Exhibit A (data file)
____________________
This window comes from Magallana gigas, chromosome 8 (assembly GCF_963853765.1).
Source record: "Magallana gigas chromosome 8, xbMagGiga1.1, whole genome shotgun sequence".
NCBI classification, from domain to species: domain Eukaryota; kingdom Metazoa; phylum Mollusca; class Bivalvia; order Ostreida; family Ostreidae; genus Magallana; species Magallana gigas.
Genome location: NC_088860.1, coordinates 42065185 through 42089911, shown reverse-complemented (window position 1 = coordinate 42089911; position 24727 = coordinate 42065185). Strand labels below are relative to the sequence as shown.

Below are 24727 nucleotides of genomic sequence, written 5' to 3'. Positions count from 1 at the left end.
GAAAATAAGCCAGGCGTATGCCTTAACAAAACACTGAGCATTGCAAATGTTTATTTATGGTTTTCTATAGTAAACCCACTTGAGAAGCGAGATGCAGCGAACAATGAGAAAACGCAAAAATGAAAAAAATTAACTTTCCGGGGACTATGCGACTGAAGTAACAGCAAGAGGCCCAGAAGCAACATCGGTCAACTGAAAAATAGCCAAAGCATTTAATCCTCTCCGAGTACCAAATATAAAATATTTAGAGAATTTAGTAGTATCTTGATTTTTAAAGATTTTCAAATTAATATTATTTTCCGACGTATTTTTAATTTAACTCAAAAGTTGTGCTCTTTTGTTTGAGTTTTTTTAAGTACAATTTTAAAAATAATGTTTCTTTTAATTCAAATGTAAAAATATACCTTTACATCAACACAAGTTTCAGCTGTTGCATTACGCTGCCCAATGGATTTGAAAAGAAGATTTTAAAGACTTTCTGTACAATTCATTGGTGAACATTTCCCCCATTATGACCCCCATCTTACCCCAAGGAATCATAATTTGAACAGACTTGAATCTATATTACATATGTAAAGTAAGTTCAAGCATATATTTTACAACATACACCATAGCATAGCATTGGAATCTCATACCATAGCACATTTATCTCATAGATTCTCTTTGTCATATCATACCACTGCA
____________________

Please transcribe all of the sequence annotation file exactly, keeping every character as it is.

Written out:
This window comes from Magallana gigas, chromosome 8 (assembly GCF_963853765.1).
Source record: "Magallana gigas chromosome 8, xbMagGiga1.1, whole genome shotgun sequence".
NCBI classification, from domain to species: domain Eukaryota; kingdom Metazoa; phylum Mollusca; class Bivalvia; order Ostreida; family Ostreidae; genus Magallana; species Magallana gigas.
Genome location: NC_088860.1, coordinates 42065185 through 42089911, shown reverse-complemented (window position 1 = coordinate 42089911; position 24727 = coordinate 42065185). Strand labels below are relative to the sequence as shown.

Below are 24727 nucleotides of genomic sequence, written 5' to 3'. Positions count from 1 at the left end.
GAAAATAAGCCAGGCGTATGCCTTAACAAAACACTGAGCATTGCAAATGTTTATTTATGGTTTTCTATAGTAAACCCACTTGAGAAGCGAGATGCAGCGAACAATGAGAAAACGCAAAAATGAAAAAAATTAACTTTCCGGGGACTATGCGACTGAAGTAACAGCAAGAGGCCCAGAAGCAACATCGGTCAACTGAAAAATAGCCAAAGCATTTAATCCTCTCCGAGTACCAAATATAAAATATTTAGAGAATTTAGTAGTATCTTGATTTTTAAAGATTTTCAAATTAATATTATTTTCCGACGTATTTTTAATTTAACTCAAAAGTTGTGCTCTTTTGTTTGAGTTTTTTTAAGTACAATTTTAAAAATAATGTTTCTTTTAATTCAAATGTAAAAATATACCTTTACATCAACACAAGTTTCAGCTGTTGCATTACGCTGCCCAATGGATTTGAAAAGAAGATTTTAAAGACTTTCTGTACAATTCATTGGTGAACATTTCCCCCATTATGACCCCCATCTTACCCCAAGGAATCATAATTTGAACAGACTTGAATCTATATTACATATGTAAAGTAAGTTCAAGCATATATTTTACAACATACACCATAGCATAGCATTGGAATCTCATACCATAGCACATTTATCTCATAGATTCTCTTTGTCATATCATACCACTGCA